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As we saw in our lecture on Feminism, Identity politics starts to play an increasingly important role in contemporary art starting in the 1960s and 1970s. Gone are the days when we can believe art can address a Universal Truth perceived equally by all humanity. Instead, we see artwork exploring a personal or subjective experience. African Americans own one such collective experience that has produced a wealth of contemporary art, and to a larger extent, this is mirrored throughout the African diaspora.
Presence: Before it even became of interest to the contemporary artworld, the African American community had their own vibrant artistic culture. We begin by examining the work of Artists such as Bill Traylor, who was born a slave and died a free man. Untrained formally, his work continues to have a profoundly contemporary feel. We also look at the quilts produced by the community in Gee’s Bend, an artistic tradition that is passed from mother to daughter. Artists and arts communities such as these, who have always been present, have surfaced and become known to the larger arts community in recent years.
Present: Some artists who were very well versed in the contemporary art scene in the forties and fifties found inspiration both from modern artistic influences as well as from their personal cultural veiwpoint. Two such artists are Jacob Lawrence and Romare Beardon. They sought to present, in a sincere and straight-forward manner, black history and culture through narrative painting.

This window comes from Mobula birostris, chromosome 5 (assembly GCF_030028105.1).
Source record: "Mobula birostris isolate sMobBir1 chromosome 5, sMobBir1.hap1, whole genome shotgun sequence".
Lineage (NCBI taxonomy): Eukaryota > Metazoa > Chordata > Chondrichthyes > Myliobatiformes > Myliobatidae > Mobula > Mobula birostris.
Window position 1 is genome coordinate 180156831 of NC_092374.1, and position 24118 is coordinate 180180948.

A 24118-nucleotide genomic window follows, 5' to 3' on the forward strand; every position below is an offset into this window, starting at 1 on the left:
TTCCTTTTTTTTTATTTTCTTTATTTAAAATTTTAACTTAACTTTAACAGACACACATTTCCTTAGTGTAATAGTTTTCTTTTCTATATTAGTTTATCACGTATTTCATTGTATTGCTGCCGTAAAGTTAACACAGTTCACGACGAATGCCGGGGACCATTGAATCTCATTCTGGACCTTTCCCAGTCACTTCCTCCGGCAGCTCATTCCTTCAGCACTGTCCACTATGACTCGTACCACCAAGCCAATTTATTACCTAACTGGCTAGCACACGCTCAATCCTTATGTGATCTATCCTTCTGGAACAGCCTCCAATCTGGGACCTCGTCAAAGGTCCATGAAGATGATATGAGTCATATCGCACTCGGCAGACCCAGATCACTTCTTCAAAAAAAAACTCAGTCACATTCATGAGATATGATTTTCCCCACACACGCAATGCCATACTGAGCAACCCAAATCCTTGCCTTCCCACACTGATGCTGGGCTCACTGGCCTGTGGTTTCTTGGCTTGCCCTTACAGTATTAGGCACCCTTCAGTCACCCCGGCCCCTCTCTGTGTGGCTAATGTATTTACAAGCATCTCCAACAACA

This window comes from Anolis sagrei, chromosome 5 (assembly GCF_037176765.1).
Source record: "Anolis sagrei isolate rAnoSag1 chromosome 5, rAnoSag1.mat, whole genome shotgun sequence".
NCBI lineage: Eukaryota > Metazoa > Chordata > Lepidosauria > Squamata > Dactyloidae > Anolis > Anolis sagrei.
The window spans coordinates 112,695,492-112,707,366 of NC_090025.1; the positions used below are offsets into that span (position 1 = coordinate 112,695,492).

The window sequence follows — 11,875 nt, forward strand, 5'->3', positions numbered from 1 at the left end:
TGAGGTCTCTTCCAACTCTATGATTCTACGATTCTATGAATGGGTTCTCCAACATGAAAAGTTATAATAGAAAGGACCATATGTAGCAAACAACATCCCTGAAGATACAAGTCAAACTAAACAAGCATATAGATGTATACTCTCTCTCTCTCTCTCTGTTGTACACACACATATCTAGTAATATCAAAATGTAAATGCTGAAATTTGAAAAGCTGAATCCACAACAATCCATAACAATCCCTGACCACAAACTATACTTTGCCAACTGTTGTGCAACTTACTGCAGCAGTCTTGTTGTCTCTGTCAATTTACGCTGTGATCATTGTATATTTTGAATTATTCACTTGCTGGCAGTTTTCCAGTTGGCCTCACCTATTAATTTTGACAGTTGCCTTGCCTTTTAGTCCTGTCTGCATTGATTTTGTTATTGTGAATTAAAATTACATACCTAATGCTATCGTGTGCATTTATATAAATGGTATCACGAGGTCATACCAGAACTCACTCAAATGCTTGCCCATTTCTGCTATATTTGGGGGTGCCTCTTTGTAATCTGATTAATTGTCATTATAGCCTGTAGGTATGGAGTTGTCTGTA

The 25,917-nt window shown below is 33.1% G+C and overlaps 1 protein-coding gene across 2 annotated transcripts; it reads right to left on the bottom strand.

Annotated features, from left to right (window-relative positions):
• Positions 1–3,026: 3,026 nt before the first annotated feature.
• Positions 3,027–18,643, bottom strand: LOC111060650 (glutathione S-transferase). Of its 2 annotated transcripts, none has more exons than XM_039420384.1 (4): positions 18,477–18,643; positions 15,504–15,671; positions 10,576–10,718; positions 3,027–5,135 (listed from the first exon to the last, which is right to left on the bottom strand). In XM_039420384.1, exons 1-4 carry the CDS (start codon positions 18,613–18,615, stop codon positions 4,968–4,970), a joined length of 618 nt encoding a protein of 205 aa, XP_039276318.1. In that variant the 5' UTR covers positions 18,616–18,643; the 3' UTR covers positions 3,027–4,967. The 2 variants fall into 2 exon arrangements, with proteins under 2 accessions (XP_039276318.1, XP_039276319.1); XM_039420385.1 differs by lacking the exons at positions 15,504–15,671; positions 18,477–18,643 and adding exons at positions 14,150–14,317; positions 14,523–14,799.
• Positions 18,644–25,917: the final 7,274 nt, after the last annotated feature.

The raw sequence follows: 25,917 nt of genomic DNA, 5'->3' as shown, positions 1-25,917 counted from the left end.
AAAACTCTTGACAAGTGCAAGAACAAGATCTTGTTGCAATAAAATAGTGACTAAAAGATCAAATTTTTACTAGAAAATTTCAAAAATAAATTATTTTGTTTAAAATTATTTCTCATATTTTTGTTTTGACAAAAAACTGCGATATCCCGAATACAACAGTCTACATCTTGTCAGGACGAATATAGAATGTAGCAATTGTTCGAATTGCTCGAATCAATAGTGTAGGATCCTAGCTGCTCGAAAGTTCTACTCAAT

Represent: Other artists choose to create archetypes, or figures who stand-in to represent a larger experience, such as Kerry James Marshall’s Lost Boys, who represent the African American youth who’s childhoods have been lost in incarceration. Other artists produce objects which serve to validate the experience and pride within the community, such as David Hammonds flag for the U.N.I.A., Chakaia Booker’s abstract process art sculptures that also reference skin tones and African masks, or Chris Ofili’s large-scale paintings that immerse black pop references in an intricate web of colorful patterns.
Re-present: Another strategy for some artists is to directly confront racism and inequality by taking images from culture, re-contextualizing them, and displaying them in such a way as to make the history of oppression undeniable. This is what we see with pieces like The Liberation of Aunt Jemima by Betye Saar, or the Flag for the Moon by Faith Ringgold. Fred Wilson created meaning through juxtaposition in his series Mining the Museum, where historical objects are placed together to trace the history of racism in this country.
Re-invent: Finally we look at artists who completely reinvent history, by recombining factual and fictitious elements, and in the process produce new contexts within which we can examine our own culture. Kara Walker’s deeply psychological cutouts take archetypes from the Antebellum South and literally turn them on their ends. Kehinde Wiley infuses classical portraiture with a hip hop style in a nouveau riche time-warp redaction. Yinka Shonibare takes classical European clothing styles and represents them in colorful patterning. In so doing he traces what we think of as traditional African fabrics and shows their complicated history, as Indonesian textiles that were copied by the Dutch, made profitable by the English in sales to Africa, which in turn brought the slave trade to the Americas and increased the production of the cotton with which these fabrics were made.